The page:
In the last decade, cloud has risen to immense importance across all geographies and verticals, offering enterprises numerous benefits such as scalability, agility, and cost efficiency. As a result, it has become the bedrock of any digital business, leading more enterprises to increasingly migrate to the cloud. Additionally, enterprises are now also undergoing inter-cloud migration as they strengthen their cloud strategy and prioritize IT asset optimization.

Despite its apparent simplicity and prevalence in most digital transformation initiatives, enterprises must understand the associated cloud migration risks and proactively plan for contingencies. More than 55% of enterprises believe the COVID-19 pandemic rushed cloud adoptions and limited returns from cloud investments. This reinforces the importance of understanding cloud migration risks to fully realize the benefits that cloud promises.

Let’s look at the most commonly understood and observed risks that generally fall under the following categories:

  • Technology – This encompasses risk arising from challenges in integrating legacy and modern systems, possible misconfigurations during migration, and the ever-increasing technology skill gap
  • Regulatory – This pertains to risk related to data security and privacy, vertical and geography-specific compliance and regulations, and data governance and sovereignty
  • Client’s internal environment – This involves risks such as untrained internal resources, broken security controls, reliance on third-party vendors for different services, and possible operations disruptions

While service providers generally tackle these threats from the get-go, a few other potential impediments often get overlooked during the migration phase, creating larger issues later on if not proactively addressed.

Some of these additional risks can include:

  • Underwhelming perceived value: Enterprises often do not have clear post-migration expectations, resulting in most enterprises being dissatisfied within a year or two of starting the cloud migration process. An alarming 67% of enterprises have expressed their inability to realize the expected level of value from cloud. This extends beyond monetary value and also encompasses aspects such as innovation, compliance, resilience, and agility, which are expected as by-products of successful cloud migration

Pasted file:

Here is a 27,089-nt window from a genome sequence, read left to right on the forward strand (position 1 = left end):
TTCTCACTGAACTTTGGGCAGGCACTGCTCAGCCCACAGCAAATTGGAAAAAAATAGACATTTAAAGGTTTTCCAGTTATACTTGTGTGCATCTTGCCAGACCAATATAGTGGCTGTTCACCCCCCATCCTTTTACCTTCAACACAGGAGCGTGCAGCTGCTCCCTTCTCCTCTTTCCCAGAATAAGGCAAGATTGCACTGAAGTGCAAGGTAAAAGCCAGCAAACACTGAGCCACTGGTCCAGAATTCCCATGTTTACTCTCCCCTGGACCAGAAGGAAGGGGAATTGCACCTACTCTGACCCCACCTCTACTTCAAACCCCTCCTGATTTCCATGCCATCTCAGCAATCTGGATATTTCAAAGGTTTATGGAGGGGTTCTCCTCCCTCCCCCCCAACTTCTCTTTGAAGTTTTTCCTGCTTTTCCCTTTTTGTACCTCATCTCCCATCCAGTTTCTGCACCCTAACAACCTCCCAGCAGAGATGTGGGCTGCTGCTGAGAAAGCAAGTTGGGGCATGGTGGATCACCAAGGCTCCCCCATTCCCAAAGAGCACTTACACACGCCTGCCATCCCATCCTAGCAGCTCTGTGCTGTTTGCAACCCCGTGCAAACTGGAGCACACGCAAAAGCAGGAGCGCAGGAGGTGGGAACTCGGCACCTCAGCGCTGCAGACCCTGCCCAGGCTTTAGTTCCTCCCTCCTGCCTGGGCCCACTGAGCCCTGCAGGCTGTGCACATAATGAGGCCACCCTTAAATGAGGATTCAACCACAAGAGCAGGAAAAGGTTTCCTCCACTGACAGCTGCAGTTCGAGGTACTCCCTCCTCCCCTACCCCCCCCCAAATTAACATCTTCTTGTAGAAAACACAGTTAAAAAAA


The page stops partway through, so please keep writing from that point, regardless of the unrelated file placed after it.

• Negative stakeholder experience: Cloud migration can impact internal and external stakeholder experience. Any security breach or service disruption can expose corporate data and applications to cyberattacks and even damage the enterprise’s reputation and erode customer trust. Additionally, any unnecessary delay in migration timelines due to factors such as network issues, application incompatibility, or inefficient processes can lead to downtime and productivity loss
  • Exceeding budget expectations: Unplanned migration costs and the complexities surrounding the entire multi-cloud system end up giving most customers price shock. Around 60-70% of global enterprises believe cloud adoption costs were higher than their initial expectations of cost reduction. This occurs due to factors such as complex multi- and hybrid cloud environments, inefficient cloud resource management, lack of governance guardrails, and gaps in consumption visibility and management
  • Conflicting objectives: Senior stakeholders from various departments often view cloud migration from different lenses and have disparate objectives. Even if service providers meet the defined Key Performance Indicators (KPIs) and Service Level Agreements (SLAs), stakeholders still can be highly dissatisfied. This commonly arises due to misalignment between cloud, product, technical, and finance teams and the lack of defined accountability and ownership that results
  • Unplanned transitions: During the enterprise transition from one provider to another or from on-premise to an outsourced service provider, a proper transition methodology is crucial. Many enterprises struggle in this phase because transition teams do not contextualize their approach to the enterprise. This often results in a disconnect between expectations and outcomes in areas such as migration velocity, proposed SLAs, and risk management

Recommendations for mitigating cloud migration risks

To lessen these risks, enterprises should take the following actions:

  1. Define the value expected from cloud expectations
  • Define what value means to your enterprise. Different stakeholders often have varying ideas of value. Conduct a comprehensive assessment to come to a shared definition of value
  • Measure alignment to the defined value metrics at all stages of executing the migration plan
  • Recognize that value realization is continuous and emphasize the importance of making it a cyclic process rather than a one-time event
  1. Plan and assemble the right delivery team
  • Include an integrated cyber-cloud team to mitigate cloud security risks associated with migration efforts
  • Conduct a comprehensive RFP procedure to ensure the onboarding of certified and skilled talent with prior similar on-ground experience. Develop a detailed talent management plan across different execution phases